I think John Mayer once said, “Someday, everything will make perfect sense. So for now, laugh at the confusion, smile through the tears, be strong and keep reminding yourself that everything happens for a reason.” A lot of people have been asking me what’s been going on with my hand and I haven’t shared much, because I wasn’t sure what was going on myself. After countless MRI’s, X-rays, CT scans, and doctor consultations, I was diagnosed with having a small Avulsion Fracture, bone spurring, and nerve entrapment in my right hand. After 3 cortisone injections and some rest following the British Open, we were hoping it was going to be enough to grind through the rest of the season, but it just wasn’t enough to get me through. So I made the decision after Hana Bank to withdraw from the rest of the season, come back to the states, and get surgery to fix these issues. It’s been disheartening dealing with pain in my hand all year but hopefully I am finally on the path to being and STAYING pain free! Happy to announce that surgery was a success today and I cannot wait to start my rehab so that I can come back stronger and healthier than ever. Huge thank you to Dr. Weiland’s team at HSS for taking great care of me throughout this process and to all my fans for your unwavering support. It truly means the world to me. I’ll be back soon guys!!!! Promise

A post shared by Michelle Wie (@themichellewie) on

Dr. Andrew Weiland, an attending orthopedic surgeon at the Hospital for Special Surgery in New York, performed the procedure.

“It’s been disheartening dealing with pain in my hand all year, but, hopefully, I am finally on the path to being and staying pain free,” Wie wrote.

Wie withdrew during the first round of the Ricoh Women’s British Open with the hand injury on Aug. 2 and didn’t play again until teeing it up at the UL International Crown two weeks ago and the KEB Hana Bank Championship last week. She played those events with what she hoped was a new “pain-free swing,” one modeled after Steve Stricker, with more passive hands and wrists. She went 1-3 at the UL Crown and tied for 59th in the limited field Hana Bank.

“After 3 cortisone injections and some rest following the British Open, we were hoping it was going to be enough to grind through the rest of the season, but it just wasn’t enough to get me through,” she wrote.

Buick LPGA Shanghai: Articles, photos and videos

Wie, who just turned 29 last week, started the year saying her top goal was to try to stay injury free. She won the HSBC Women’s World Championship in March, but her goal seemed doomed with a diagnosis of arthritis in both wrists before the year even started.

Over the last few years, Wie has dealt with neck, back, hip, knee and ankle injuries. Plus, there was an emergency appendectomy that knocked her out of action for more than a month late last season. Her wrists have been an issue going back to early in her career.

“I don’t think there is one joint or bone in her body that hasn’t had some sort of injury or issue,” Wie’s long-time swing coach, David Leadbetter, said earlier this year.

Getty Images

Woods receives his Tour Championship trophy

By Golf Channel DigitalOctober 18, 2018, 8:57 pm

We all know the feeling of giddily anticipating something in the mail. But it's doubtful that any of us ever received anything as cool as what recently showed up at Tiger Woods' Florida digs.

This was Woods' prize for winning the Tour Championship. It's a replica of "Calamity Jane," Bobby Jones' famous putter. Do we even need to point out that the Tour Championship is played at East Lake, the Atlanta course where Jones was introduced to the game.

Woods broke a victory drought of more than five years by winning the Tour Championhip. It was his 80th PGA Tour win, leaving him just two shy of Sam Snead's all-time record.

Getty Images

Garcia 2 back in storm-halted Andalucia Masters

By Associated PressOctober 18, 2018, 7:08 pm

SOTOGRANDE, Spain  -- Ashley Chesters was leading on 5-under 66 at the Andalucia Valderrama Masters when play was suspended because of darkness with 60 golfers yet to complete their weather-hit first rounds on Thursday.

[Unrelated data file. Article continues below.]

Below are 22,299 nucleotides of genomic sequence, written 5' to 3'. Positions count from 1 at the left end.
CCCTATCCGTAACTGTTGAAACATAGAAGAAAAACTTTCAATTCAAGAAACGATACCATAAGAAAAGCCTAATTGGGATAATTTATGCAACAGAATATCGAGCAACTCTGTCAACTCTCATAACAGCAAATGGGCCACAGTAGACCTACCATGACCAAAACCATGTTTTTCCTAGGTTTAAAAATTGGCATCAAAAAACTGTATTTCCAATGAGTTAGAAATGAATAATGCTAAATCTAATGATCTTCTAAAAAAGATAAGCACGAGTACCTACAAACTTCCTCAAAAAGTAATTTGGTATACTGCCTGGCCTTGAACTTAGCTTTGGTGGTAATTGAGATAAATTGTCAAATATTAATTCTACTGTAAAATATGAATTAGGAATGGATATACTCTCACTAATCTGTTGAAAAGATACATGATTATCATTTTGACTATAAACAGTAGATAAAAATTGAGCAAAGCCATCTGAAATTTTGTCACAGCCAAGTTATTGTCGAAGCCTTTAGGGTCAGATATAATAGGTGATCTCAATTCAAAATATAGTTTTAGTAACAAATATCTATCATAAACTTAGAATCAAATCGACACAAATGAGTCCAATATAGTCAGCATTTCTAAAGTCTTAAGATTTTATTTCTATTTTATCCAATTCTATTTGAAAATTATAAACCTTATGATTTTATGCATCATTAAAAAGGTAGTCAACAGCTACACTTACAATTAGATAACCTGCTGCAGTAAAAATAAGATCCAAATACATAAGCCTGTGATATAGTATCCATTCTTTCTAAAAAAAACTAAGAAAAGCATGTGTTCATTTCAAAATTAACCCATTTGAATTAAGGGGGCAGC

More than four hours was lost as play was twice suspended because of stormy conditions and the threat of lightning at the Real Club Valderrama in southern Spain.

Full-field scores from the Andalucia Valderrama Masters

English journeyman Chesters collected six birdies and one bogey to take a one-shot lead over Gregory Bourdy of France. Tournament host and defending champion Sergio Garcia was on 68 along with fellow Spaniards Alvaro Quiros and Gonzalo Fernandez-Castano, and Australia's Jason Scrivener.

''It's a shame I can't keep going because the last few holes were the best I played all day. Considering all the delays and everything, I'm very happy with 5 under,'' Chesters said. ''The forecast for the rest of the week is not very good either so I thought I'll just make as many birdies as I can and get in.''

Getty Images

Caddies drop lawsuit; Tour increases healthcare stipend

By Rex HoggardOctober 18, 2018, 3:33 pm

After nearly four years of litigation, a group of PGA Tour caddies have dropped their lawsuit against the circuit.

The lawsuit, which was filed in California in early 2015, centered on the bibs caddies wear during tournaments and ongoing attempts by the caddies to improve their healthcare and retirement options.

The caddies lost their class-action lawsuit in U.S. District Court and an appeal this year.

Separately, the Association of Professional Tour Caddies, which was not involved in the lawsuit but represents the caddies to the Tour, began negotiating with the circuit last year.

“I told the guys, if we really want a healthy working relationship with the Tour, we need to fix this and open the lines of communication,” said Scott Sajtinac, the president of the APTC.

In January 2017, Jay Monahan took over as commissioner of the Tour and began working with the APTC to find a solution to the healthcare issue. Sajtinac said the Tour has agreed to increase the stipend it gives caddies for healthcare beginning next year.

“It took a year and a half, but it turned out to be a good result,” Sajtinac said. “Our goal is to close that window for the guys because healthcare is such a massive chunk of our income.”

In a statement released by the Tour, officials pointed out the lawsuit and the “potential increase to the longtime caddie healthcare subsidy” are two separate issues.

“Although these two items have been reported together, they are not connected. The PGA Tour looks forward to continuing to support the caddies in the important role they play in the success of our members,” the statement said.

Caddies have received a stipend from the Tour for healthcare for some time, and although Sajtinac wouldn’t give the exact increase, he said it was over 300 percent. Along with the APTC’s ability to now negotiate healthcare plans as a group, the new stipend should dramatically reduce healthcare costs for caddies.

“It’s been really good,” said Sajtinac, who did add that there are currently no talks with the Tour to created a retirement program for caddies. “Everybody is really excited about this.”